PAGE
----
What is SEL?

Transitioning back to school is an event filled with emotions for students and their parents. Your child may be excited about the new year, including all its challenges, or apprehensive, or any emotion in between. We want you to know that APW is here to help and support you. Social-emotional learning (SEL) is the process of developing the self-awareness, self-control, and interpersonal skills that are vital for school, work, and life success. People with strong social-emotional skills are better able to cope with everyday challenges and benefit academically, professionally, and socially.

Please see below links and resources offered to help guide students, staff, and our community through any obstacles you may be facing.

What is APW doing to help our students with their SEL?

This is a very exciting year for APW students! This year, every student will have their own PDL (personal learning device). Here, they will have access to a multitude of resources to help with their SEL! Check some of them out below!

APW Elementary School

Positive Behavioral Interventions and Supports (PBIS)

Many kids struggle with their behavior in the school setting. When schools only react with punishment, students do not learn the skills they need to improve. That's where PBIS comes in. PBIS is a proactive approach schools use to improve safety and promote positive behavior.

The focus of PBIS is prevention, not punishment.

At its core, PBIS calls on schools to teach students positive behavior strategies, just as they would teach about any other subject, like reading or math. PBIS recognizes that students can only meet behavior expectations if they know what the expectations are. Everyone learns what's considered appropriate behavior. And they use common language to talk about it. Throughout the school day...in class, at lunch, and on the bus...students understand what's expected of them.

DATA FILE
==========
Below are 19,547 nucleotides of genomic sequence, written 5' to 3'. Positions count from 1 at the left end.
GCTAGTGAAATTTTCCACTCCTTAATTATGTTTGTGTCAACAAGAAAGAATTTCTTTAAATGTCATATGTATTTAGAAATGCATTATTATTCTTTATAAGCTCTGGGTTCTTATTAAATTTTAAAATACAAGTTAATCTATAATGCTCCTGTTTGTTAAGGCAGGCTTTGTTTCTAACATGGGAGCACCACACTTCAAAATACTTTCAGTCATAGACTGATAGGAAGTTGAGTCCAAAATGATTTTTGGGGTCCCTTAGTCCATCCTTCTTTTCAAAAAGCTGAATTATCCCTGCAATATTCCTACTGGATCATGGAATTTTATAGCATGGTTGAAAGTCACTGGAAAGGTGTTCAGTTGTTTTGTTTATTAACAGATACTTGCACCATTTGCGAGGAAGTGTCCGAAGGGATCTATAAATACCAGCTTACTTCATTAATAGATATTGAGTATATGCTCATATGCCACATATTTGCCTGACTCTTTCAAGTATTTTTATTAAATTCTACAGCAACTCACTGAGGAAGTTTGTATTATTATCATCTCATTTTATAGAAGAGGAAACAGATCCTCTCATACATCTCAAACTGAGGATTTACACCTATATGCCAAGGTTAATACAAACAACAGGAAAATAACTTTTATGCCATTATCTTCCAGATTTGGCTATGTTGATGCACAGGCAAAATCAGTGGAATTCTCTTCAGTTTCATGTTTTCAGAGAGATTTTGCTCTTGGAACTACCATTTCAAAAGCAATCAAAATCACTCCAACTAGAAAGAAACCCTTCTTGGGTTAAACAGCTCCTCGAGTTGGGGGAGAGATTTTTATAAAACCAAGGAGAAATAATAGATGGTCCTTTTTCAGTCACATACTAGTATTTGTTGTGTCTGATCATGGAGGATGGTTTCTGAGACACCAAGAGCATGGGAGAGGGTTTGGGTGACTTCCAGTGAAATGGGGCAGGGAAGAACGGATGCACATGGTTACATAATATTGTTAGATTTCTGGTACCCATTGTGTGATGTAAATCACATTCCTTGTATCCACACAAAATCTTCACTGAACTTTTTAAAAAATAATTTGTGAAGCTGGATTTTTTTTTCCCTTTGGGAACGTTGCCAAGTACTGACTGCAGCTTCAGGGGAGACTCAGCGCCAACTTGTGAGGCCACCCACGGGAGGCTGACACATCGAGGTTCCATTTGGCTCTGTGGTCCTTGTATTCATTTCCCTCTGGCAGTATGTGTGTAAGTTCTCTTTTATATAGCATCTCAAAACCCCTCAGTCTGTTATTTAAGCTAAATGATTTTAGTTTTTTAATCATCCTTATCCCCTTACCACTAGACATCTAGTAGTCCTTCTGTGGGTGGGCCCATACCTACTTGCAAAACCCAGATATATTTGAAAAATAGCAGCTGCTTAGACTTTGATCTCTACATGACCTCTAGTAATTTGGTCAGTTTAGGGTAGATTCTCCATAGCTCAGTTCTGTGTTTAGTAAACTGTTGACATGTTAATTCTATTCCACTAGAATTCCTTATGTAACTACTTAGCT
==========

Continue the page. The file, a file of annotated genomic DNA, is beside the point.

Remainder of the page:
Click here to view APW Elementary monthly PBIS themes!

Second Step

Second Step is a social-emotional learning program that teaches various social and emotional skills such as emotion recognition and management, empathy, problem solving, bullying prevention, and goal-setting.

Lessons will be delivered on a weekly basis to students in Pre-K through 6th grade consisting of the following units:

  • Growth Mindset and Goal Setting

  • Emotion Management

  • Empathy and Kindness

  • Problem Solving

Additional units will also be taught revolving around Bully Prevention.

APW JR/SR High School

Positivity Project

The Positivity Project is a character education curriculum dedicated to empowering youth to build positive relationships by recognizing the character strengths in themselves and others.

S.O.S (Signs of Suicide)

Through video and guided discussion, students learn to identify warning signs of suicide and depression. The goals of the program are:

  • Decrease suicide and suicide attempts by increasing student knowledge and adaptive attitudes about depression

  • Encourage personal help-seeking and/or help-seeking on behalf of a friend

  • Reduce the stigma of mental illness and acknowledge the importance of seeking help or treatment

  • Engage parents and school staff as partners in prevention through “gatekeeper” education

  • Encourage schools to develop community-based partnerships to support student mental health

District Wide

Virtual Calming Corner

This year, all students will have a personal learning device (PDL) in which they will have full access to the Calming Corner. The Calming Corner is a place for students and families to find tools and strategies for managing emotions and feelings. Along with resources that promote mindfulness, you will also find virtual puzzles and games, coloring, and even live animal cams!

Please use these resources to reflect, find peace, and care for yourself, Rebels!

Multi-Tiered Systems of Support (MTSS)

MTSS is a framework APW schools are using this year to give targeted support to struggling students. MTSS is designed to to help schools identify struggling students early on and intervene quickly. It focuses on the "whole child." That means it supports academic growth along with behavior, social, and emotional needs, as well as absenteeism (not attending school).